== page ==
Referring to FIG. 7, there is shown a system whereby the above-noted apparatus and techniques are employed in producing a television-like display on the front surface of an electrophoretic display 10 operating in an X Y matrix mode. As one can ascertain from FIG. 7, a television camera 70 views a scene or display and produces an output video signal designated by module 71. It is well known that the video signal has horizontal and vertical synchronizing pulses which determine the number of lines and the position within each of the lines. The video signal emanating from the camera 70 is applied to an analog-to-digital converter 72 which is a well known component and is employed in many modern day television receivers as well as employed in conjunction with many modern day television cameras.
The output of the analog-to-digital converter 72 is coupled to a pixel generator 73 which utilizes the horizontal and vertical sync signals to generate a line and a pixel count. Hence, for each televison line whether it is within a field or a frame, there is generated a pixel. In this manner each line may have a plurality pixels associated therewith such as 256, 512 and so on. Pixel generators as generator 73 are well known and produce an X Y address plus an intensity or digital signal indicative of the particular grey scale associated with the pixel. The output of the pixel generator 73 is coupled to an address generator 75 and also operates to control the X address register 42 and the Y address register 41.
As one can ascertain, the control of the pixel generator via the X and Y address registers 40 and 41 is implemented in the same manenr as in a conventional freezeframe or ROM memory associated with an ordinary CRT. In this manner the display 10 replaces the conventional CRT operation in conjunction with a pixel generator 73. In any event also associated with the pixel generator and coupled to the output thereof is an address generator 75. In this manne the address generator receives a converted signal whereby the address generator via the output bus 82 selects any one of a given number of predetermined signals on output lines 100 to 101 of the timing generator 80.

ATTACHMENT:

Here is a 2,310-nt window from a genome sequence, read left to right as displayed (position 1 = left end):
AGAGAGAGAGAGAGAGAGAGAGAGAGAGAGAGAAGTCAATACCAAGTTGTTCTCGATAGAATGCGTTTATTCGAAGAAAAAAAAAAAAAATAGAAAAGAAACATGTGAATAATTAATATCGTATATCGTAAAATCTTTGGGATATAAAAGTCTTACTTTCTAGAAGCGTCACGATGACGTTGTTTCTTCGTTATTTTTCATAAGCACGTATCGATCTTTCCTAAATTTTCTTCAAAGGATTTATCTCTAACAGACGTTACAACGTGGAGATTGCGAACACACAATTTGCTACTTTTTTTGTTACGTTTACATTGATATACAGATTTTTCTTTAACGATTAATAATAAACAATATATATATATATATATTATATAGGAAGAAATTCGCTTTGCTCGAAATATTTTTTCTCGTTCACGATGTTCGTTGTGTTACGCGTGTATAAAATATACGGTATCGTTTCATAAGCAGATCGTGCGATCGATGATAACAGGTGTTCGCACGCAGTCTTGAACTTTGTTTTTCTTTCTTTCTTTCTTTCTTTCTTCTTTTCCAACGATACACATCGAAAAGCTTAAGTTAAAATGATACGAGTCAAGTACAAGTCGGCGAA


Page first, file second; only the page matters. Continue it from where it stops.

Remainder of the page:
These output lines 100 to 101 produce an given voltage levels of a given time duration and each indicative of a particular grey scale value as described above. Again, the timing generator which is also designated as a pixel grey scale generator operates in conjunction with the clock 81. The timing generator 80 will produce at its output a series of divided clock signals each having a selected duration of a time necessary to provide black as on line 100 and via time necessary to provide white. It is understood that all other durations between lines 100 and 101 are indicative of different grey scale levels. Thus, as one can see from FIG. 7, the entire display including the intensity or grey scale at each pixel location or in regard to blocks of pixels is automatically provided according to the above described techniques. It should be thus apparent in conjunction with reading the above-noted specification that there are many other ways of controlling the effective intensity of an electrophoretic display panel whereby the intensity of a particular value or pixel is a function of the time during which the appropriate X and Y voltages are applied to the rows and columns associated with that display.